An advantage of air being compressible is that provided you use sensible size actuators that give enough force to work but are not over-sized, accidental collisions or foul-ups need not cause serious damage. I'm not recommending frequent foul-ups but they'll happen sooner or later if an operator loads something incorrectly or a work-piece falls out of a gripper. Foul-ups with hydraulics usually end in tears before bed-time. I have also seen buckled lead-screws from even quite modest servo positioners where torque limits haven't been set correctly.
Pneumatics is becoming an important component in the field of Mechatronics for efficiency and motion control precision. Festo is a leader in pneumatic based robotics with their gripper and arm products. I remember taking a Pneumatics class at community college back in the early 80s. I didn't see the importance of this class because of my fascination with electronics. I which more emphasis on system integration was discussed in class as it relates to Mechatronics, maybe I would have considered working for engineering companies like Festo who makes great and cool pneumatics based robots instead of just electronic/semiconductor jobs.
I endorse comments by ttemple. In the right place, pneumatics can do a great job and I have found it quite fun to do the PLC programming, provided the mechanical designer has done his homework and you have the requisite sensors, reed switches etc. However, I also know lots of customers who seriously underestimate the cost of compressed air, with or without air driers and purifiers. I'm glad I never had to pay the running costs...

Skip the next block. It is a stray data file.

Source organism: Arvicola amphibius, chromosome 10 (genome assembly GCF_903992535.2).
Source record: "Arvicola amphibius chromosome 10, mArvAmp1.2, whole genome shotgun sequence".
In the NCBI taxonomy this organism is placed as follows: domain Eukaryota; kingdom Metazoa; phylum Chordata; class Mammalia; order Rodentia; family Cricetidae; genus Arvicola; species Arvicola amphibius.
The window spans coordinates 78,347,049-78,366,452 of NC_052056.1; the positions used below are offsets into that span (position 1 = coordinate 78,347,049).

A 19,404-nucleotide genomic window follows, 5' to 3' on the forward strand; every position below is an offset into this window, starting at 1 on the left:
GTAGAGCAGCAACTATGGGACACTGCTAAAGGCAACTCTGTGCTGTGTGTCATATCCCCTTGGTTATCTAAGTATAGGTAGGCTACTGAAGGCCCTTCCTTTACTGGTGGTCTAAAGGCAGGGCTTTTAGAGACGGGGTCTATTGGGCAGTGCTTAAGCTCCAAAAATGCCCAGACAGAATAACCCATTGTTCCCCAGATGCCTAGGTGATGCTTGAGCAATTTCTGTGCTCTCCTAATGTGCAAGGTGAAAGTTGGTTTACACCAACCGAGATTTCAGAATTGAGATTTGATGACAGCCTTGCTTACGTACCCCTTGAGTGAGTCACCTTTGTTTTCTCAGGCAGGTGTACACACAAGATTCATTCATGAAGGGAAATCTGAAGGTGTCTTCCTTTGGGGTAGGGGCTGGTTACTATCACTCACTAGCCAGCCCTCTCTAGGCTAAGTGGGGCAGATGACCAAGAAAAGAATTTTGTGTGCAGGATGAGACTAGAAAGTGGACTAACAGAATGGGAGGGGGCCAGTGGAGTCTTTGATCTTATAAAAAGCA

As for hydraulics, even in the right place they are a serious challenge as well as being even more expensive to run. My recollections of hydraulics projects seem to centre round footwear ruined by contact with Shell Tellus 22 (other brands are similarly corrosive I'm sure). At this moment I'm holding a daily journal notebook for 1969 that still smells of hydraulic fluid!
I wouldn't use pneumatic devices for precise positioning, but for devices such as actuators and grabbers they seem to work well. If you have a positioner that moves from one limit to another, pneumatics might do the job quite well.
Chuck, During the interviews for an article I did on servopneumatics last year, the parameters they used to describe the applications for the technology is where high precision and positioning accuracy (<0.2 mm) is NOT required. Not sure how they would answer the resolution question. They also identified a good application fit for servopneumatic axes when there is a need to move large loads continuously (24/7 or high duty cycle operation), positioning systems operating on a low voltage, or solutions with space constraints requiring high feed forces and high dynamics. Hope that helps.
Chuck, Forgot the second part of your question. I don't think pneumatics is too costly. The precision limits are a reflection of the underlying technology, especially when compared to electromechanical solutions which can achieve very high precision, resolution and repeatable accuracy.